Their campaigns were as much about our idiotic culture wars as about fiscal responsibility. A buncha big-city elites want to take your money and spend it on some fruity light-rail. That’s not at all acceptable.
Here you might ask why the Koch Brothers were involved at all, Nashville not being their home in Texas or Oklahoma or the Bardo or wherever. Well, I’d huffily remind you that in 2015 they also intervened to stop an expansion of rapid bus lines in Nashville, which would have eased traffic.
To which you’d respond: ok, that’s sinister, but doesn’t answer the question of why.
Well, that’s hard to say definitively, as secretive as they are. They don’t email out evilplans.pdf to the media. But it is pretty well-known that their interests lie mainly in fossil fuels. Rapid transit, including light rail, will hurt fossil fuels. Anything that lessens the dependence on cars hurts them, which is sort of ridiculous to say, since nothing can actually hurt them. Let’s just say it will hamper their ability to earn even more money.
So we can’t have that! In this, one is reminded of auto companies conspiring with the oil and rubber industry to destroy trolley cars in LA (the plot of Who Framed Roger Rabbit). Most of us know that story, but the truth is, it really wasn’t a conspiracy. There was undoubtedly shady stuff going on, but it was normal lobbying and above-the-board vote-buying. In the service of their own smoggish and carcinogenic interests, sure, but they were able to do it mostly legally.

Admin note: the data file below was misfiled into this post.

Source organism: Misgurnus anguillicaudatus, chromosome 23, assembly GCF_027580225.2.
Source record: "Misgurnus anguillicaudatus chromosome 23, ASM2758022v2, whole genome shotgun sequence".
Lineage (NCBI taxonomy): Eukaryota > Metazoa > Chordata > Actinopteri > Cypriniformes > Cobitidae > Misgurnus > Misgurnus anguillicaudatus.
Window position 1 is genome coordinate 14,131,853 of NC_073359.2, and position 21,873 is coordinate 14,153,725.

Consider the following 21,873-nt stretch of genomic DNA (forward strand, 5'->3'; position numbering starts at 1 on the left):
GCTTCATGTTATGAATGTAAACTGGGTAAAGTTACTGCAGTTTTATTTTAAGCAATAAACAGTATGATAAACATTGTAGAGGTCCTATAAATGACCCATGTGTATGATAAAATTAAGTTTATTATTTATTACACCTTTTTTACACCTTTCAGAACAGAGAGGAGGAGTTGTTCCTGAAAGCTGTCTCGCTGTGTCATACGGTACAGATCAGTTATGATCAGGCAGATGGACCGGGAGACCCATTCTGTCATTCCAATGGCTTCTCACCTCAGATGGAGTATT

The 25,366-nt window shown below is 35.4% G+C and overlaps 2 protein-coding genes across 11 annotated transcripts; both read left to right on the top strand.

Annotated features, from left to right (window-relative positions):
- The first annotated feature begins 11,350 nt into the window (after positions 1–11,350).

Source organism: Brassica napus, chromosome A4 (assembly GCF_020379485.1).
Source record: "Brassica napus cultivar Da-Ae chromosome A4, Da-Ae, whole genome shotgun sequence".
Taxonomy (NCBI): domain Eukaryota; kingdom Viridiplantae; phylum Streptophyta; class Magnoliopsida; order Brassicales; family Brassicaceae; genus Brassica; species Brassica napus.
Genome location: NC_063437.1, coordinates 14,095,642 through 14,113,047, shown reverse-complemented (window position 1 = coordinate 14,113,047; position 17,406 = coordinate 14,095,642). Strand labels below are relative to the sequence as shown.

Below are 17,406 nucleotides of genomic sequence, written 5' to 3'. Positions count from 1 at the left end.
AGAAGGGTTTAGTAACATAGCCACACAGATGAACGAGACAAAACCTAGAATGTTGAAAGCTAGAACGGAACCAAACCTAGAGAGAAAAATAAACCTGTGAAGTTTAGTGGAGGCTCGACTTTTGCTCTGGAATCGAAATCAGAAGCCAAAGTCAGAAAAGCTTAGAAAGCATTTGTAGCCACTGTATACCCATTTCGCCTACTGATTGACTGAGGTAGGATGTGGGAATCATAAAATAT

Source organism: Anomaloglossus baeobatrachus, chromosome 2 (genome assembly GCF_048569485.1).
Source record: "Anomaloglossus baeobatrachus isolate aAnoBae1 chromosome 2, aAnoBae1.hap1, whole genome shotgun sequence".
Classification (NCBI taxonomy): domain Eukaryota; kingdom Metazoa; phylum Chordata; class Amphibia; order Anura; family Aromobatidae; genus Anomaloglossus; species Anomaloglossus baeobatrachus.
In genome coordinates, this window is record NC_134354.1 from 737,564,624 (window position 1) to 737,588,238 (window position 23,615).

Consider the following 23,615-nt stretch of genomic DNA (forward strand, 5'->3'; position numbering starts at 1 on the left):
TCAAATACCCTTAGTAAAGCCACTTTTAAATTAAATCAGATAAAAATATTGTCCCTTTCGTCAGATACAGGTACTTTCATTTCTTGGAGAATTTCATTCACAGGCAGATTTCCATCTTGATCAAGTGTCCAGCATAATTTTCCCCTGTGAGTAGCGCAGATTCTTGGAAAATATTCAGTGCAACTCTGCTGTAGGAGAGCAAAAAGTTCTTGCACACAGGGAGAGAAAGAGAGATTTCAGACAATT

And that’s what going on here. There is nothing that stops the Kochs from reaching a louche and scaly claw over to past the Mississippi, and targetting Nashville as a proving ground for their anti-environment machinations, which are just a means to more wealth and power.
It helps that they are aided in this by decades of anti-tax propaganda and the idea that the common interest is somehow anti-American. They are aided by our culture wars. They are aided by laws in their favor that let them spend what they want to stoke this anger, and destroy a plan that would have benefitted nearly everyone.
They are aided by the entropy and size of cities, as we talked about at the beginning. They are aided by the complexity of action versus the simple righteous anger of inaction. They are aided because a sizable portion of us would love to spite their own face if it triggers the right person.
These are huge, literally choking forces that urban transformation goes up against. If the trolley system is mismanaged, capital wins. If a mayor has an eye for a dapper cop and books him some well-compensated overtime, capital wins. The logic of the market, the enormous advantage that wealth has in this country, means anyone trying to make a change has to be perfect.
It’s going to take a long time to break this spell. We might not have it. But it doesn’t mean we should ever stop fighting for it.